Cyber-learning lessons from Georgia

Terry has an op-ed in yesterday's Cleveland Plain Dealer that's worth checking out if you're interested in virtual learning, ways to save costs in K-12 education during unprecedentedly bad times, smart accountability mechanisms for charters (including e-charters), or a combination of these topics.

Georgia recently accepted applications for two new high-quality virtual schools, but one can discern from the explanation by the Georgia Charter Schools Commission that the process by which it selected these two particular virtual schools wasn't capricious but was based on ensuring quality as well as accountability. As Terry writes:

In explaining why applicants were rejected, the commission made clear they rejected applicants because they did not believe the proposed models could deliver high-quality instruction to the targeted students. In one case, the commission wrote that it ?was concerned about a proposal that subjects an extraordinary number of students to unacceptable academic standards.?

In contrast, one of the schools approved ? Provost Academy Georgia ? presented an academic plan that went above and beyond what's required by state and federal standards, delineating specific benchmark goals for graduation rates, SAT and ACT performance, and state assessments.

? The law requires that ?substantial independence? be demonstrated between the nonprofit corporation and the for-profit entity so as to ?preserve the public interest and avoid conflicts of interest.?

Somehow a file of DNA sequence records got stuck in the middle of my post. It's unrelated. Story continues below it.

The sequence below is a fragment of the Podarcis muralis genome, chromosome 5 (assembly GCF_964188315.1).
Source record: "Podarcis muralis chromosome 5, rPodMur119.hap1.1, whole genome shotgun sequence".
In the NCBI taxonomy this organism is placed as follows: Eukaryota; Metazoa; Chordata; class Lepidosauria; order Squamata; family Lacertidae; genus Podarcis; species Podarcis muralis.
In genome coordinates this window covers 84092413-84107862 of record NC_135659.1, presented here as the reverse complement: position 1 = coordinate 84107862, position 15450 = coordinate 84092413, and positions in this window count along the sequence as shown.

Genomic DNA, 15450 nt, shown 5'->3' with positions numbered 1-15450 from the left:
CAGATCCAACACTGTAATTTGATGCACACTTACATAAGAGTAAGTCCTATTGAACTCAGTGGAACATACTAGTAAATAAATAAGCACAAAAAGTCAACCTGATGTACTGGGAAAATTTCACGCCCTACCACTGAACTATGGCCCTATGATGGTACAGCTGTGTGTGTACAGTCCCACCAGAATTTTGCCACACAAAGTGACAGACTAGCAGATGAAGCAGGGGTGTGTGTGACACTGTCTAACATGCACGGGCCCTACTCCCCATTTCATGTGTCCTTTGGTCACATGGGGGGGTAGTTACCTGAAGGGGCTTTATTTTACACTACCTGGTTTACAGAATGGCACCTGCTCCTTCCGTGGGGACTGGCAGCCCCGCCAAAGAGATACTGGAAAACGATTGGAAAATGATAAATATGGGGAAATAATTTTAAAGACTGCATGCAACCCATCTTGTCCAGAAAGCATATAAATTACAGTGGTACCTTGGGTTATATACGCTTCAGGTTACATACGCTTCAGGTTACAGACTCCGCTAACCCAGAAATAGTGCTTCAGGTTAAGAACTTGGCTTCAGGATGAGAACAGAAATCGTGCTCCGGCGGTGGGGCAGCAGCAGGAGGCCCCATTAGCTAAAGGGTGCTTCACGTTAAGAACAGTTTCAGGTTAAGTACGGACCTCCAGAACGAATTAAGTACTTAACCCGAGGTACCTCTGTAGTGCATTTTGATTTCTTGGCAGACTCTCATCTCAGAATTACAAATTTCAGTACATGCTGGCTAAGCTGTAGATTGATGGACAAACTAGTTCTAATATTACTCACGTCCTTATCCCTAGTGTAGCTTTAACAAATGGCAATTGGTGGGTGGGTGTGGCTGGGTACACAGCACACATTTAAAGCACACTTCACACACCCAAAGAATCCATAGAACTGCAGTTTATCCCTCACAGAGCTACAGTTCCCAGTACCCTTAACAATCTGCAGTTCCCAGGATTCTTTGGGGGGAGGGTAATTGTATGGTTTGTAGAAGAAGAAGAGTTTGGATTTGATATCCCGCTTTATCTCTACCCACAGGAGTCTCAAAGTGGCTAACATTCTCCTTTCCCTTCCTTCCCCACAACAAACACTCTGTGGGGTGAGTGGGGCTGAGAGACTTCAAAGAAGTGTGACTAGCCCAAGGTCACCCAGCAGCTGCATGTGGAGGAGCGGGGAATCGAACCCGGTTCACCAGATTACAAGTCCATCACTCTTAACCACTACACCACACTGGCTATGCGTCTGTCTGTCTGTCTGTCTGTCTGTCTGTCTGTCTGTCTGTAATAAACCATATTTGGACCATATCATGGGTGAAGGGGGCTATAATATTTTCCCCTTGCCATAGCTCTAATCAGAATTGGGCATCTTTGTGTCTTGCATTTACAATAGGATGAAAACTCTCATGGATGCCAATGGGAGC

Terry argues that the process by which the Peach State went about selecting these two virtual schools offers a useful example for Ohio, a state with an ironclad moratorium on e-schools that essentially punishes new virtual schools for the misdeeds of their predecessors and diminishes the market for new online providers and ultimately, opportunities for the students and families who need it the most.? Ohio should lift this moratorium and consider smart accountability mechanisms (such as limited expansion for proven virtual models, just as it does for brick-and-mortar charters), and realize the?cost-savings potential inherent to online learning.

Note: Since this piece has been published Fordham has been contacted by other virtual schools that applied but were rejected by the Georgia Charter Schools Commission, as well as by others who are advocates of high-quality virtual learning options. It is clear that folks on the ground in Georgia aren't entirely happy with the Commission, its decision, and especially the way virtual schools are funded (they receive less funding per pupil than brick-and-mortars) so we want to make evident that our suggestion that Ohio look southward is based on the Commission's process alone and not necessarily every aspect of Georgia's charter school program. Simply put, the existence of a commission that vets new charter schools ? virtual and otherwise ? and examines their likelihood to succeed academically before determining to grant them a charter, is smart.

-Jamie Davies O'Leary

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